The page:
So it’s no real surprise that this crashes. To resolve this one option here would be to set the numbers of sample as a compile time constant size and use a “real” 2D array like this

// channel and sample count specified as compile time constants
constexpr int numChannels = 2;
constexpr int numSamples = 1000;

// A compile time constant sized 2D float array to write the samples to
float destBuffers[numChannels][numSamples];

// This will work, since we know that the array declared above is big enough
reader->read (destBuffers, numChannels, 0, numSamples);

// now you can access the samples like
float testSamp1 = destBuffers[0][1];
float testSamp2 = destBuffers[0][10];
float testSamp3 = destBuffers[0][100];

Now the solution above limits you to know the number of samples needed at compile time, which might not be what you want. Instead you could allocate a matching amount of memory after having figured out, how many samples the reader has for you, like e.g.

// channel count still specified as compile time constant
constexpr int numChannels = 2;

// sample count is read from the reader at runtime
const auto numSamples = reader->lengthInSamples;

// A 1D array of float pointers
float* destBuffers[numChannels];

// Allocate a heap array matching the sample count for each channel and store its address to the pointer array
for (int ch = 0; ch < numChannels; ++ch)
    destBuffers[ch] = new float[numSamples];

// This will now read all the samples available, since we made enough space for them
reader->read (destBuffers, numChannels, 0, numSamples);

// accessing the samples works the same, since float[][], float*[] and float** can be used interchangeably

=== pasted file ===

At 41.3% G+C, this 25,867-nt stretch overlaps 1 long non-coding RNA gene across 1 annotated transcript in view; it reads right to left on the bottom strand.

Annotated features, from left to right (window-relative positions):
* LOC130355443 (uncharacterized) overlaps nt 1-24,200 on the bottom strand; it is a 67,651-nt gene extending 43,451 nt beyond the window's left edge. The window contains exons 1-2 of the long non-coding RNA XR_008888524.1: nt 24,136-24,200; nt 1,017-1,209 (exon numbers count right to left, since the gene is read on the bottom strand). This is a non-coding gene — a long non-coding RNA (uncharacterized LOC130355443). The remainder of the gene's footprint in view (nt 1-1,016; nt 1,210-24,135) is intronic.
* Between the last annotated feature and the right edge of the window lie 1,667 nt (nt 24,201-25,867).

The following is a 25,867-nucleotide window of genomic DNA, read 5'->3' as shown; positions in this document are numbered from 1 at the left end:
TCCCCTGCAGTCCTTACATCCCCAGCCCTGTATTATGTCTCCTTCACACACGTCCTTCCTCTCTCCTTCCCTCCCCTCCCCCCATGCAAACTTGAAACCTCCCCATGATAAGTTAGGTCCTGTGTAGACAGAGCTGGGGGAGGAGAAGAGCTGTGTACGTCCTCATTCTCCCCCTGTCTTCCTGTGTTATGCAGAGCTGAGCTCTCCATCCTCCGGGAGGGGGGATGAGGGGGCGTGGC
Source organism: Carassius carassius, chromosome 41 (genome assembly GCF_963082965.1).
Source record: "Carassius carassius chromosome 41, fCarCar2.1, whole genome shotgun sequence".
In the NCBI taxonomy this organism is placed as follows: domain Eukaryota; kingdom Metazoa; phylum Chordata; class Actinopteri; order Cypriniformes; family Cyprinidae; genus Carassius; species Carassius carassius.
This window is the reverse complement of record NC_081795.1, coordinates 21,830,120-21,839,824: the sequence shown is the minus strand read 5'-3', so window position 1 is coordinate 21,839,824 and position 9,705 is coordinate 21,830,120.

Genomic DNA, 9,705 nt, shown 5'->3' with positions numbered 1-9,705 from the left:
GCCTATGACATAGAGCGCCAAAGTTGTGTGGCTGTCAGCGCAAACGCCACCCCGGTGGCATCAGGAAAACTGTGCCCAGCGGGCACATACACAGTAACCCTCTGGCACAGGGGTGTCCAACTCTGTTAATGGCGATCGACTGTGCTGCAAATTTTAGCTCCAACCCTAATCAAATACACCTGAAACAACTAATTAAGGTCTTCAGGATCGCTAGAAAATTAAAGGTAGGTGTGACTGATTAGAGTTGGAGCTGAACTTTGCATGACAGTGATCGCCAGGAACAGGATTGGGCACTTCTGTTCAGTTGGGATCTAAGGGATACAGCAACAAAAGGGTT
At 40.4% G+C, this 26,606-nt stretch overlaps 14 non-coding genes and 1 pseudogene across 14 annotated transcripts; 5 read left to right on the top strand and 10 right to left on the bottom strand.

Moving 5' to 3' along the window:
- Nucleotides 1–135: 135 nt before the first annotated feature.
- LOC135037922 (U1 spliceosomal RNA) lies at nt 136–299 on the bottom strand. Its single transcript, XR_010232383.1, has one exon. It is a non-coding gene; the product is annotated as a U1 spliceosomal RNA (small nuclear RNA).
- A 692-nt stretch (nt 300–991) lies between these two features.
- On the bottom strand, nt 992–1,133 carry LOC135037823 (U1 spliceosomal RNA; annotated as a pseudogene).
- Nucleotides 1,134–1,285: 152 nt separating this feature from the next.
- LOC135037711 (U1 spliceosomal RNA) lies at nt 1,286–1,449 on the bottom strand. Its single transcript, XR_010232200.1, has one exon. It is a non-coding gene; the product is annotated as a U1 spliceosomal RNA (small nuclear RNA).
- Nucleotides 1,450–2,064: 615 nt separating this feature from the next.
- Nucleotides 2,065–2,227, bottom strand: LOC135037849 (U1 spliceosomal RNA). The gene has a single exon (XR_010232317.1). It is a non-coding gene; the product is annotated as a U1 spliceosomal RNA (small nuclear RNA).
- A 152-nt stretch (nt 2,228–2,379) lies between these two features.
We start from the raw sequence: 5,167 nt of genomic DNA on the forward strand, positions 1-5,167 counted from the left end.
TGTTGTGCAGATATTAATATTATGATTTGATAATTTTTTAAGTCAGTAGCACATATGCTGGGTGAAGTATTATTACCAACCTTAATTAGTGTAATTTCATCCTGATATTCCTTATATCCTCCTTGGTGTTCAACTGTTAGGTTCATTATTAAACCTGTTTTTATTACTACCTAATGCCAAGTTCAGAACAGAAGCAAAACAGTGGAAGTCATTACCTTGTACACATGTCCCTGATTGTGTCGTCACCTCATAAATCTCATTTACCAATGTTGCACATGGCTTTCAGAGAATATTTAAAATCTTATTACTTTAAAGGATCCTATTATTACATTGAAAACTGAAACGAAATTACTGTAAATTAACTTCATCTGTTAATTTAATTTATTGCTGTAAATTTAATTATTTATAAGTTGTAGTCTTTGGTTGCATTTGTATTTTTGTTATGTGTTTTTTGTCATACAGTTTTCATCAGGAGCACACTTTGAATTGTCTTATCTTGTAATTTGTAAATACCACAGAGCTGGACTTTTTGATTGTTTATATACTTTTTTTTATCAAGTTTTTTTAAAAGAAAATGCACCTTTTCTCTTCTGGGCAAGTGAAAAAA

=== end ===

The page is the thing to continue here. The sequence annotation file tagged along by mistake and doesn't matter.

float testSamp1 = destBuffers[0][1];
float testSamp2 = destBuffers[0][10];
float testSamp3 = destBuffers[0][100];

// IMPORTANT: Allocated memory always has to be deleted after usage to avoid memory leaks
for (int ch = 0; ch < numChannels; ++ch)
    delete[] destBuffers[ch];

What makes this approach a bit ugly is the manual new/delete memory management which should be avoided at all cost in modern C++ – it’s to easy to miss deleting something. Therefore, classes like AudioBuffer that handle all this memory management automatically inside are the best choice here. Still, it is a good advice to know how memory management works in C++ – a lot of bugs are connected to problems arising from there – this is why I wanted you to actually understand what went wrong with your original approach.


That’s great information. So the read function really is just looking for a 2D float array then. I guess I got ‘more’ rather than ‘less’ confused when I started looking at c++ information on **. haha. I’ll keep this in mind when I run into that kind of the stuff in the future. Thanks for the detailed explanation.

while we are at it: one thing i often thought to myself was why audioBuffer has no operator overloading for accessing samples. it’s annoying to always have to call getArrayOfWritePointers to be able to say samples[ch][s] on it or something. i’d like it much more if we could just go audioBuffer(ch, s) directly, because accessing the buffer is the main thing to do with this object so it would make sense to have the ()-operator overloaded like that. this message goes to the JUCE developers, but you just reminded me of this idea i had so it’s a response to your statement. because you were talking about “uglyness” and that extraline of code is something that i dislike almost just as much as having to use new and delete